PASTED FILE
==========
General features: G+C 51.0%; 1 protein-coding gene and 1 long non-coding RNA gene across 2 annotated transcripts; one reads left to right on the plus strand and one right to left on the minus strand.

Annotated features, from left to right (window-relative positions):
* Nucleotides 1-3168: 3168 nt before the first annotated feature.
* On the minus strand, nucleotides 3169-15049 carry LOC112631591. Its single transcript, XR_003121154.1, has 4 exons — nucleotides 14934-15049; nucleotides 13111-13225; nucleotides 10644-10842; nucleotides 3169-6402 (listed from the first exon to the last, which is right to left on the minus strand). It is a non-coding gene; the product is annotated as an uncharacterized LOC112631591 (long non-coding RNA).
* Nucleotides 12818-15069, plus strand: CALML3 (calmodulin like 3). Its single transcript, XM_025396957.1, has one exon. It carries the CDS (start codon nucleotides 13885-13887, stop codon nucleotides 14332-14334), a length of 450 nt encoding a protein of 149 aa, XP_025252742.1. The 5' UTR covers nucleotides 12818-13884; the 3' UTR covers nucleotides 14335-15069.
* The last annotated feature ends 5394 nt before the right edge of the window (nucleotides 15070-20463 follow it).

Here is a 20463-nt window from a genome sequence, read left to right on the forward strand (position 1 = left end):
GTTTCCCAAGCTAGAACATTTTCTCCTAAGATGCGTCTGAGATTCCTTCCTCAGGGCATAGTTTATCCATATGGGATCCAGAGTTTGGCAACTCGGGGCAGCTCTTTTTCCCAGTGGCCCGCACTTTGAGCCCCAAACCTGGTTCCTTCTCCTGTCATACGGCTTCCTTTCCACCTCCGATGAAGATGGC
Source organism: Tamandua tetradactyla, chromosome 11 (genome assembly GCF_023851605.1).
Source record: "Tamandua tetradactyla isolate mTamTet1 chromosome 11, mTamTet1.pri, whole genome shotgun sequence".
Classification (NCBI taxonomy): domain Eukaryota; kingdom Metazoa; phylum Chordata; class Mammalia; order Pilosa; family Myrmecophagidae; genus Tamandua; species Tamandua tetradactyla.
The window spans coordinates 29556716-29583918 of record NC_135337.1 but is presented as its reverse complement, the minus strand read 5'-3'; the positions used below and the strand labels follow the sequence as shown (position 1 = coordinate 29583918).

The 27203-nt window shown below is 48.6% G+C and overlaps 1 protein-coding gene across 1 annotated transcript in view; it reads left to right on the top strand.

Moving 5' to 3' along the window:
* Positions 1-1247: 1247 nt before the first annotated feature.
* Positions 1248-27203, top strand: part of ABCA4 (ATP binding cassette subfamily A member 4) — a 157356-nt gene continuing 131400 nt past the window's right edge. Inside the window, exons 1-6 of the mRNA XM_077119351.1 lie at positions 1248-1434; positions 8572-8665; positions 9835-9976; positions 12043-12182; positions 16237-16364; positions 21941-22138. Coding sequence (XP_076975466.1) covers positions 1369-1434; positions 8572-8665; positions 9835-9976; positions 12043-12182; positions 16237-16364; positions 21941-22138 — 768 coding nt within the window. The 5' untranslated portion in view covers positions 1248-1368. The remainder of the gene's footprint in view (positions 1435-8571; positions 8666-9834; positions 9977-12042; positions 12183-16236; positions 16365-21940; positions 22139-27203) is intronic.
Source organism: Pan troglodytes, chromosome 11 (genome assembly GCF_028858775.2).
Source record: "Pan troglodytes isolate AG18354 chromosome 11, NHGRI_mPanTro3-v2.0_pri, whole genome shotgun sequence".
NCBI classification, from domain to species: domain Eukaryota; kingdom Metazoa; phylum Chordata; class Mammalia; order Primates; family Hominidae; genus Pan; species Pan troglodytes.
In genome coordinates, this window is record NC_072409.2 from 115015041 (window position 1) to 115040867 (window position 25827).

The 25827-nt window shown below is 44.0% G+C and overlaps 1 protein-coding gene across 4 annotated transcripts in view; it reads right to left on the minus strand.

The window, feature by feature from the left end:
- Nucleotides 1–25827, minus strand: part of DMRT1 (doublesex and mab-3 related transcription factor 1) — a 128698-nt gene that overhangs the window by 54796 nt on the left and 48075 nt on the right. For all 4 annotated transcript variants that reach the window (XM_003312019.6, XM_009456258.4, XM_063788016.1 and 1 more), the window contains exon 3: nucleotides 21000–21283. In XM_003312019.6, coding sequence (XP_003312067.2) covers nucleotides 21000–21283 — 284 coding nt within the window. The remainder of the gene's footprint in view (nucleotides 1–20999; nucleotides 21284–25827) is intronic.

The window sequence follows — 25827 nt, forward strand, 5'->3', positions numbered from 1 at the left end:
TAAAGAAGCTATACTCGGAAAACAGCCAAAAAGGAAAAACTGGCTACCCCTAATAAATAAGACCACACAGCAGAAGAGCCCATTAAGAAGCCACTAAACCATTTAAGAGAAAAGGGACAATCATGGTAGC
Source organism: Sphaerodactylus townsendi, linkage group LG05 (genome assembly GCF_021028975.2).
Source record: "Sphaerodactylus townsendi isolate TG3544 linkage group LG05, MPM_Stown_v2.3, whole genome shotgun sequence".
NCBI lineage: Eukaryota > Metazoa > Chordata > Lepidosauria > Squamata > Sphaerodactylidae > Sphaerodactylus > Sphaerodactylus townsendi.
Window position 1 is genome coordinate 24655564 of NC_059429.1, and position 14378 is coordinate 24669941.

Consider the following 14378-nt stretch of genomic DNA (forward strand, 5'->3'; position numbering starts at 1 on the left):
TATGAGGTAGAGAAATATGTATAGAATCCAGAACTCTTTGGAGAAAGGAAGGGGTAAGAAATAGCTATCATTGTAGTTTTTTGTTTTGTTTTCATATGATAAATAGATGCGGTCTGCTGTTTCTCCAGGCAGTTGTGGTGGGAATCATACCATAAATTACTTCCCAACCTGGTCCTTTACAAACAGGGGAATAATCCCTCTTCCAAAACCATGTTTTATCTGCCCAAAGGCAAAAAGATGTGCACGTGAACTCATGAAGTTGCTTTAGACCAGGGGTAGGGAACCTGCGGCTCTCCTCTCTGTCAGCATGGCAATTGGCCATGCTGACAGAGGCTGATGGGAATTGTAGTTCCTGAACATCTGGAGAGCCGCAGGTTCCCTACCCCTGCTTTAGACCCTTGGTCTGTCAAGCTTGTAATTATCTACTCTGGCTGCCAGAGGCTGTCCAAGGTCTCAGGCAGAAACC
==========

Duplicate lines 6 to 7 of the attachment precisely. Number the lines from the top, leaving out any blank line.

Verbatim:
* The last annotated feature ends 5394 nt before the right edge of the window (nucleotides 15070-20463 follow it).

Here is a 20463-nt window from a genome sequence, read left to right on the forward strand (position 1 = left end):